All Time Low - Nothing Personal

January 4, 2010 by Scott Heisel

Released:
July 07, 2009 - Hopeless

AP Rating:

2008 was a big year for All Time Low. Between landing the cover of this magazine twice, headlining two sold-out tours and getting a whole lot of love from MTV, there wasn’t much downtime for the band--frontman Alex Gaskarth, guitarist/court jester Jack Barakat, bassist Zack Merrick and drummer Rian Dawson--before recording the follow-up to 2007’s So Wrong, It’s Right. So it shouldn’t come as that much of a surprise that ATL employed co-writers on Nothing Personal. What is surprising is all four of the album’s producers--Butch Walker, Matt Squire, David Bendeth and the team of S*A*M & Sluggo-have co-writing credits on every song they produced. In effect, nothing on this album was written strictly by All Time Low. So how did this affect the band’s youthful exuberance?

First things first: For a band who claim Blink-182 as their primary influence, it’s pretty damn hard to hear it on Nothing Personal. Virtually all of the album’s 12 tracks draw direct influence from one of three bands: Jimmy Eat World (“Walls”), New Found Glory (“Break Your Little Heart”) and-in its more serene, mature moments-Motion City Soundtrack (“Therapy”). The material Walker produced/co-wrote, “Damned If I Do Ya (Damned If I Don’t)” and “Sick Little Games,” are two of the best tracks, both huge pop-rock songs set at a medium tempo that draw attention to Gaskarth’s deliberately paced, consistently solid vocals. This is new territory for the brash, young band, and they pull it off better than haters would want to believe.

On the flipside, S*A*M & Sluggo’s material gets a failing grade. “Hello, Brooklyn” is a complete waste of three-and-a-half minutes, as Gaskarth resorts to yelling out random cities in what seems like an effort to kill time. “Lost In Stereo” has ultra-generic lyrics and a terrible chord progression in its chorus reminiscent of the angstier songs in Jimmy Eat World’s post-Clarity catalog. The major-key verses save the track, making it tolerable.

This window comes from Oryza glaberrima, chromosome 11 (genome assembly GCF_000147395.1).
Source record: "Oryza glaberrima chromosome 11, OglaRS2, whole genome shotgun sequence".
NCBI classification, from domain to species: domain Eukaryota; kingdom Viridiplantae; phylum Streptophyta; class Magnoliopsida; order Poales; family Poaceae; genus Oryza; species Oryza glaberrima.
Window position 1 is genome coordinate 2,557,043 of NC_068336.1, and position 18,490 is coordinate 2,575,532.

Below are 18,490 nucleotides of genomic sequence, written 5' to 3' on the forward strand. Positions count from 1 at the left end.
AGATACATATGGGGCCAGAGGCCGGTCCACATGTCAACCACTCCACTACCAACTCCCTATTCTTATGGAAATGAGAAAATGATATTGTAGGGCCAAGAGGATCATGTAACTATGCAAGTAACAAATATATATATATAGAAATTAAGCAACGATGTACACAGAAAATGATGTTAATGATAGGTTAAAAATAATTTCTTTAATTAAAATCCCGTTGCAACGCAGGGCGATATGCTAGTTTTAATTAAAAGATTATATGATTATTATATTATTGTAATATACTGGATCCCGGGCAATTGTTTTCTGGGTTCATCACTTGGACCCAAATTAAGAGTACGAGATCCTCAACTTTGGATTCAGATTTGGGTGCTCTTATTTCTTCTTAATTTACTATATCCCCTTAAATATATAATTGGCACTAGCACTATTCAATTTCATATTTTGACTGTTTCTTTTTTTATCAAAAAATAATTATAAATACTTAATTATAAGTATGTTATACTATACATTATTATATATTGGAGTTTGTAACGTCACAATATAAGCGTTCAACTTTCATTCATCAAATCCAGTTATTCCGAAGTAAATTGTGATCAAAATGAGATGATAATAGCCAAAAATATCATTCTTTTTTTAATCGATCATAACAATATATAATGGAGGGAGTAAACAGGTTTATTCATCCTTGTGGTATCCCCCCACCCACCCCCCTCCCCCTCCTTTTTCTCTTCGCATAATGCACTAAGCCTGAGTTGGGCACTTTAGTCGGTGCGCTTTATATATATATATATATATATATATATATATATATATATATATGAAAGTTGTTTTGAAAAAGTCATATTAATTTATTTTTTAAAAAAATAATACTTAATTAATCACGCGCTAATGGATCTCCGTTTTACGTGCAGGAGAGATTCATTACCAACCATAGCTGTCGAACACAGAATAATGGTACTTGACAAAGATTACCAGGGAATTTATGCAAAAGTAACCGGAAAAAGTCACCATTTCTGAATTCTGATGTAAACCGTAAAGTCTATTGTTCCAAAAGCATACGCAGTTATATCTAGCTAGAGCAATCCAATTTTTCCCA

In between those highs and lows is a lot of middle ground. “Weightless” is an insta-classic, with its memorable “Maybe it’s not my weekend/But this could be my year” hook. The sing-songy “Stella,” about being drunk on Stella Artois, is so saccharine it might break the crown off a tooth. The back-to-back “Keep The Change, You Filthy Animal” and “A Party Song (The Walk Of Shame)” channel vintage New Found Glory-styled pop-hardcore but end up slightly forgettable. It’s the song preceding that pair, however, that shows ATL have the potential to be more than a flash in the pan. “Too Much” is a remarkable progression for the quartet: a slow, electronic-tinged number showcasing Gaskarth’s Justin Pierre-esque timbre--unfortunately, as with the entire album, his vocals are Auto-Tuned and vocoder-ed far beyond what they should. (Note to all future producers: This kid can actually sing--let him, already!)

All Time Low definitely possess the spark of creativity that will allow them to develop a real career unlike, say, Cute Is What We Aim For. Nothing Personal isn’t their magnum opus, but it’s a step closer than they were before.

ROCKS LIKE:
Jimmy Eat World’s Chase This Light
Motion City Soundtrack’s Commit This To Memory
New Found Glory’s New Found Glory

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